Most Mexicans get paid every two weeks, typically at the middle and the end of the month, so the word quincena is synonymous with payday.

  • Te pago en la quincena. I’ll pay you back when I get paid.
  • Hoy es quincena. Everybody gets paid today, so that’s why the lines at the cash machine are so long.
  • ¿Me pagan por semana o por quincena? Does this job pay weekly? Or every two weeks?
  • No se les olvide. Mañana es quincena y tienen que pagar sus rentas. Don’t forget. Tomorrow is payday and the rent is due. (movie dialogue)

You’ll often see long lines at banks during quincena, since everyone is taking out and spending their paycheck.

Quincena can also refer to the pay your receive: Gastar toda tu quincena. Spend your whole paycheck.

Don’t confuse this word with quinceañera, the celebration of a girl turning fifteen. Gracias por venir a mis quince.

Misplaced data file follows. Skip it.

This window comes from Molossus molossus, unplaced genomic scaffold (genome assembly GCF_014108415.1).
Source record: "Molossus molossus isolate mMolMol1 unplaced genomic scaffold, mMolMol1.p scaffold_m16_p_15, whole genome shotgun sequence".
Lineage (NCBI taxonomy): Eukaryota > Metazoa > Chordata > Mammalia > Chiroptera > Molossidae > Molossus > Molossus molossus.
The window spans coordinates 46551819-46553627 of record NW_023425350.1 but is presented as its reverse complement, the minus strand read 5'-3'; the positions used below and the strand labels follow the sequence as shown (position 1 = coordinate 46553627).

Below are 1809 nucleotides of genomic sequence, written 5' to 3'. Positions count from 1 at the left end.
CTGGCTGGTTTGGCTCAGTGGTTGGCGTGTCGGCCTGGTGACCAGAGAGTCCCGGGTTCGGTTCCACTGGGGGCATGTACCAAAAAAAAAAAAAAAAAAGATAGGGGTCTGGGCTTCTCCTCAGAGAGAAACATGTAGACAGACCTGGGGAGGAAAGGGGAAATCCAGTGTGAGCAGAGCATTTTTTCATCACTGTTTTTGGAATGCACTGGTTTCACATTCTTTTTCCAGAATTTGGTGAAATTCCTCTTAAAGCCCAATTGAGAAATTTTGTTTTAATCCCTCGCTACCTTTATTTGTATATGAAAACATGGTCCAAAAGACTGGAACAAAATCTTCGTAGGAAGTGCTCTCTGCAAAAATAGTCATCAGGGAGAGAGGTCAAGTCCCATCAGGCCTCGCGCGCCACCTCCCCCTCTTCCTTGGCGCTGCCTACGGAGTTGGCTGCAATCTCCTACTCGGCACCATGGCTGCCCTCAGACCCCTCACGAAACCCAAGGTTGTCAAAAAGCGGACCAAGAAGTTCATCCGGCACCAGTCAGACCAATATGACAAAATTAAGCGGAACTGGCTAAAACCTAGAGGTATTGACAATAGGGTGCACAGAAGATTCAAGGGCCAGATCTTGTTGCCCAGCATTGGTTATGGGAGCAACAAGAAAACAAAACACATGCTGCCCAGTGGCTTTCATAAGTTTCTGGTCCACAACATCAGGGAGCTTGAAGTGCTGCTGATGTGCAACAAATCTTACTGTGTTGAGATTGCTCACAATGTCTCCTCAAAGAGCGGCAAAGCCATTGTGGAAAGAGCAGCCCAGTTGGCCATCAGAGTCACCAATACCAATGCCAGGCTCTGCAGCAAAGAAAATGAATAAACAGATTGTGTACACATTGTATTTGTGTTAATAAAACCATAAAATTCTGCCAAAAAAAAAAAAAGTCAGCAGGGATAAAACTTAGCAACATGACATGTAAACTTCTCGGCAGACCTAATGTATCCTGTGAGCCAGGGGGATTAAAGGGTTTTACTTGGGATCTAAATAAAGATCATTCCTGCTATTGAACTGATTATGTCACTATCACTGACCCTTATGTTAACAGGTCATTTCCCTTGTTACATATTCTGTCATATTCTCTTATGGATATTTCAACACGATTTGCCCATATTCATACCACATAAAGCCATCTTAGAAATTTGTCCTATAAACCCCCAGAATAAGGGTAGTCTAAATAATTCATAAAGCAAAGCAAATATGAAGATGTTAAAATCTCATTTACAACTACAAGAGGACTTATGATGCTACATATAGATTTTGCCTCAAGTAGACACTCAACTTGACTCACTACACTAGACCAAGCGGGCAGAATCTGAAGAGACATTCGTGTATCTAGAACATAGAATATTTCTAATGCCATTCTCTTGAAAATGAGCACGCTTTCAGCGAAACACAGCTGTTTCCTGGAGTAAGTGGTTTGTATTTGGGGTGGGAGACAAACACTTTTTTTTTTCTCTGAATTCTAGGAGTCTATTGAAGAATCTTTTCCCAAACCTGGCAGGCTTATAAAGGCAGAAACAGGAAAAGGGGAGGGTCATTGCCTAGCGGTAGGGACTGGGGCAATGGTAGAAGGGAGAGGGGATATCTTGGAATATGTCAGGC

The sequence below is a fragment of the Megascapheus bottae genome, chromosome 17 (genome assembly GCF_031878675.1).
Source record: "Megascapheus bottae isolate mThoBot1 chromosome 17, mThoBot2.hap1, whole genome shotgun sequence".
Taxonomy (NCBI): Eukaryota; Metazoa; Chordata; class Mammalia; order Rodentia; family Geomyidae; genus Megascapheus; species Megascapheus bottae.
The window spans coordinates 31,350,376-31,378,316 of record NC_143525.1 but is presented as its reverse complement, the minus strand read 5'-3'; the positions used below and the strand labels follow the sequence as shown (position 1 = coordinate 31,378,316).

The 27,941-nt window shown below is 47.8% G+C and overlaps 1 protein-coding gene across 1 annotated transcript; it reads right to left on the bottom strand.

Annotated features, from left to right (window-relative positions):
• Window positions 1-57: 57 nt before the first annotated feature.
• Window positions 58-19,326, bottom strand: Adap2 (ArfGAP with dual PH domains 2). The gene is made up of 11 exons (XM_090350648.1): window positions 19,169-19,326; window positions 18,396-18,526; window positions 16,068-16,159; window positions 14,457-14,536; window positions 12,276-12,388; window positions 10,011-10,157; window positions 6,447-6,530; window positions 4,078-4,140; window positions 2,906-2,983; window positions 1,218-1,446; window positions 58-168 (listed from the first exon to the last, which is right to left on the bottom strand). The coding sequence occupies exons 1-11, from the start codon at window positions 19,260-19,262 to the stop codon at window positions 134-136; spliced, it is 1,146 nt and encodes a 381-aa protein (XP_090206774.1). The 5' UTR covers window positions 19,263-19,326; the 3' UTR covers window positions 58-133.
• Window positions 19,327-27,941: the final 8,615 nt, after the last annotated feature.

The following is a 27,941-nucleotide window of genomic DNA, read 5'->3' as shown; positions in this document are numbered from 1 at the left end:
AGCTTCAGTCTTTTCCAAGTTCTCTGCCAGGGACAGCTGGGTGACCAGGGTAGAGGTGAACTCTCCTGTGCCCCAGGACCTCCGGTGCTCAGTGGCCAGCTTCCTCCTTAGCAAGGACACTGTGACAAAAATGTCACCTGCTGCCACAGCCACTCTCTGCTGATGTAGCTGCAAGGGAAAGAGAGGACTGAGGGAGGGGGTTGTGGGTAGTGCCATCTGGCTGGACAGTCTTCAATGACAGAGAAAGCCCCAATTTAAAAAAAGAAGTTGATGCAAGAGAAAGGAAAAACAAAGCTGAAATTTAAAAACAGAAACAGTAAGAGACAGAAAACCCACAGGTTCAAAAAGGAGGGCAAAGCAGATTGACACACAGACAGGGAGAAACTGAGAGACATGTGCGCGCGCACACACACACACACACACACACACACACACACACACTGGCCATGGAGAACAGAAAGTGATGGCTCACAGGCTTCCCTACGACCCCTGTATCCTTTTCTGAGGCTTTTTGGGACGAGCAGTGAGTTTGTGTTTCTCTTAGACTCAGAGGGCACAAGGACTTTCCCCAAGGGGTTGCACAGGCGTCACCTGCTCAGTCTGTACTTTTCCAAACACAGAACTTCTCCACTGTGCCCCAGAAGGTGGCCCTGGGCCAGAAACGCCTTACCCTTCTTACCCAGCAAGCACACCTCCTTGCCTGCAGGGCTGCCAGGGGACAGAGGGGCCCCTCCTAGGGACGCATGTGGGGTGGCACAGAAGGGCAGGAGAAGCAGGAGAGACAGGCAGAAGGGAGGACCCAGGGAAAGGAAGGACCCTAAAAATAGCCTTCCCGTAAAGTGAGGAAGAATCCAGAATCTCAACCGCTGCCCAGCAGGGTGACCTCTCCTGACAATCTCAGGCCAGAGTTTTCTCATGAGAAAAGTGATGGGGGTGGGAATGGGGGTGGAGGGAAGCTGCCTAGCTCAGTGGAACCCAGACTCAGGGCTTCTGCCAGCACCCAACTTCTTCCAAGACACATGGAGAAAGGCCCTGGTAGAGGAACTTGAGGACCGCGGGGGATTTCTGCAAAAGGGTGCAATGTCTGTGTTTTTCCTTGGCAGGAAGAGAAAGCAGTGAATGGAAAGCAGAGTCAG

Quince días

The expressions in a week and in two weeks are often rendered using the number of days.

  • En ocho días. In a week.
  • En quince días. In two weeks. In a fortnight.
  • Tienes ocho días para conseguir trabajo o escuela o algo que valga la pena. Si después de ese tiempo sigues sin hacer nada, olvídate de que tienes casa. I’m giving you a week to find a job … (telenovela dialogue)
  • De mañana en ocho días means a week from tomorrow.

Weeks in Spanish don’t actually have eight days, of course. It’s just that the counting starts from today. Give yourself a gold star if you remember to use these expressions when the opportunity comes up.